Here’s how the date of Easter is determined:  “Easter falls on the first Sunday following the Paschal Full Moon, the full moon on or after 21 March, taken to be the date of the vernal equinox.”

Let’s see what some of my boomer blog friends have to say about springtime. Here’s one from a friend in Australia first:

Spring adds new life

Spring has arrived in the Northern Hemisphere. Sue Loncaric from Sizzling Towards 60 & Beyond shares her thoughts on welcoming spring and the opportunity of new beginnings and possibilities: Ten things you can do to enjoy spring and also enrich your life with health and happiness.

Spring’s the time to do some life pruning and there’s no time like Easter to begin, says Carol Cassara over at Heart Mind Soul. Releasing what no longer serves us is a great way to celebrate renewal and rebirth.   

daffodilsLonger hours of light, the sun feels slightly warmer every day, the gray landscape begins to turn green, it must be the season when we spring forward. These experiences all inspired Meryl Baer of Six Decades and Counting to write her piece, “And Then There Was Light.”  

Jennifer from Unfold And Begin is happy that the temperatures are warming up in Connecticut.  It means she can come out of hibernation and start enjoying warmer temperatures.  The weather also reminded her of a special drive that she took with her mother once. Read about it in “Driving With My Mother.”

BartendersRebecca Olkowski with BabyBoomster.com has been celebrating Women’s History Month (instead of spring). She attended an event in LA called “The History of Women and the Cocktail.” During the Victorian Age, women were concocting some amazing drinks to enjoy with their friends, even though they were excluded from bars and saloons. Well, I guess I’ll drink to that!

On The Survive and Thrive Boomer Guide, Rita R. Robison, consumer journalist, writes about how going to a new Methodist church with her sister on Palm Sunday this year brought ups memories of Easters past. Robison remembers how much she liked the sunrise services and enjoyed the way the hymns sounded in the hills surrounding Lake Chelan in Washington state.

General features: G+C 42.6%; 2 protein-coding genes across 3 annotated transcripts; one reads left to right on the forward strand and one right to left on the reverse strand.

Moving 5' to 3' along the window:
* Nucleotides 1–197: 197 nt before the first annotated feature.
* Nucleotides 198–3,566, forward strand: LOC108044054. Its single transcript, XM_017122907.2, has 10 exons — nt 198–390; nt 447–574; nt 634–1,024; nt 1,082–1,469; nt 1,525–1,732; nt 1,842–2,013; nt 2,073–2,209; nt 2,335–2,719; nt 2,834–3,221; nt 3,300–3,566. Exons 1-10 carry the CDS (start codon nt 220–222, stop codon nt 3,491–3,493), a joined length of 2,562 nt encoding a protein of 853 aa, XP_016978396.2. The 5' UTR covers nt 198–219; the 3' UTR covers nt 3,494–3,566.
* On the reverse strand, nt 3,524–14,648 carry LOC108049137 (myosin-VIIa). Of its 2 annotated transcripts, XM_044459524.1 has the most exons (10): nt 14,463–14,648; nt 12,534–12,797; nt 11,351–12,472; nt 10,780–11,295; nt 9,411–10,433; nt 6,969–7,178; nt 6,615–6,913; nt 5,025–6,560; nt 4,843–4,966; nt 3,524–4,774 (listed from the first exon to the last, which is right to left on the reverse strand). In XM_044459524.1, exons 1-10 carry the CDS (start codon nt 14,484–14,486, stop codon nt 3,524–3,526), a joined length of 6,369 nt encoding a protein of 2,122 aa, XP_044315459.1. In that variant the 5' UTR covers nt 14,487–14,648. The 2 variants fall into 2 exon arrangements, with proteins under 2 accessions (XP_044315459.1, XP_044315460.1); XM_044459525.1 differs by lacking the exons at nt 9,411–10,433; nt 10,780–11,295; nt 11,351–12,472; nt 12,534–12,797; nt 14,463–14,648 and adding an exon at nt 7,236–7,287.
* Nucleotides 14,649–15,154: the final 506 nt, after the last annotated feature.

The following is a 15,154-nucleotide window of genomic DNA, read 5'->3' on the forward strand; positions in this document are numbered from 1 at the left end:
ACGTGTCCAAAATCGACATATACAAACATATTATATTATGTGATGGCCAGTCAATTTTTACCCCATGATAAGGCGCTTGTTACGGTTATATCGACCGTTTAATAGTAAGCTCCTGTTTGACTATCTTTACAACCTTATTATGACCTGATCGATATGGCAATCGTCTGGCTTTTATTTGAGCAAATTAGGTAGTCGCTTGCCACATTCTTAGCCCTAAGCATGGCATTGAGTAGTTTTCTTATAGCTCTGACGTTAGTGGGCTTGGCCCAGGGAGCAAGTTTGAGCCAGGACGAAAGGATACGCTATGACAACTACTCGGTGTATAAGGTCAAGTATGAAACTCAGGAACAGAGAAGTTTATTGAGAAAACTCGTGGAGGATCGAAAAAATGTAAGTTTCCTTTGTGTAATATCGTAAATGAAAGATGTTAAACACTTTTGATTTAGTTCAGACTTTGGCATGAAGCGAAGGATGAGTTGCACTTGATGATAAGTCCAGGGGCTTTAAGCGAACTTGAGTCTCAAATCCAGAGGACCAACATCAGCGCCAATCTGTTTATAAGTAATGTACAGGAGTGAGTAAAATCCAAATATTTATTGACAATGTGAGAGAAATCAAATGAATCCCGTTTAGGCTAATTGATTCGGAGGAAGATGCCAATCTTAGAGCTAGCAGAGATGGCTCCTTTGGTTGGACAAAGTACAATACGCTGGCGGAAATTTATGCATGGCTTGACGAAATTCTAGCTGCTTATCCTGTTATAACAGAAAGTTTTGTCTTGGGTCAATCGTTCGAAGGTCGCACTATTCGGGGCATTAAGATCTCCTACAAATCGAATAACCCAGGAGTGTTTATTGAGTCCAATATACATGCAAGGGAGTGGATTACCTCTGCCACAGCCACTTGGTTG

Tom Sightings admits that he has a lot of nostalgia for the 1990s, when his kids were growing up and things were going well at work. But now in Can We Be Happy for the Rest of Our Lives? he examines how happy we are — and how happy we can be — in this new phase of life we call retirement.

Field of Wild Iris near Stonewall

Me, I’m cruising with gratitude that the sun still comes up everyday and spring always returns right on time. I feel so fortunate every day that I found the love of my life thirteen years ago.

Midlife really did create a kind of rebirth for me and then a whole new spiritual journey!

Boomers discuss the power of NOW!

cool colorful design

One of the things I love about bringing together current posts from a few popular boomer blogs, is their occasional synchronicity of thought. From the apparently mundane, to the future of our world, we are certainly still giving lots of thought to the circumstances we find ourselves in in our 60s.

purple nerves in brain COOLOne challenge we face is keeping our brains working well, at least most of the time! We have known for years that games can help to keep our brain active. Now Carol Cassara directs us towards online games and these games aren’t just for the young. Many Boomers enjoy them, but who knew online games have brain benefits?

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GROWING PLANTS INSIDE AND OUT GIVES MY LIFE MEANING!

We had two posts this week about one of my favorite pastimes, gardening. What could be more positive and gratifying than helping plants grow inside and out? Unfortunately Meryl Baer can’t seem to make this happen. She says: Folks have many talents and skills, some the luck of our DNA and others cultivated and nurtured over the years. Meryl Baer of Six Decades and Counting does not consider gardening one of her many skills. She tries and sometimes succeeds, but this year proved disappointing, as she points out in Gardening Guru I Am Not.

eggplant on the vineOn the other hand, over at the Survive and Thrive Boomer Guide, Rita R. Robison, consumer journalist, writes about how much she loves her garden. See Robison’s articles on how to make tomato sauce, her garden in full production, eggplant goodness, and tips for cooking collards. Rita encourages everyone to plant a garden to enjoy organic vegetables. They’re good for your health, and gardening gets you off the computer and into the yard exercising.

Tom Sightings has been focusing on the BIG PICTURE lately, always a dangerous pastime. He has taken several road trips, spending a lot of time behind the wheel of his car, giving him time to think. This week he focuses on What’s Important, two important issues, plus a postscript that might just save your life. HINT: I don’t know what I would do without my shower grab bar!

dike running up to snowy West Peak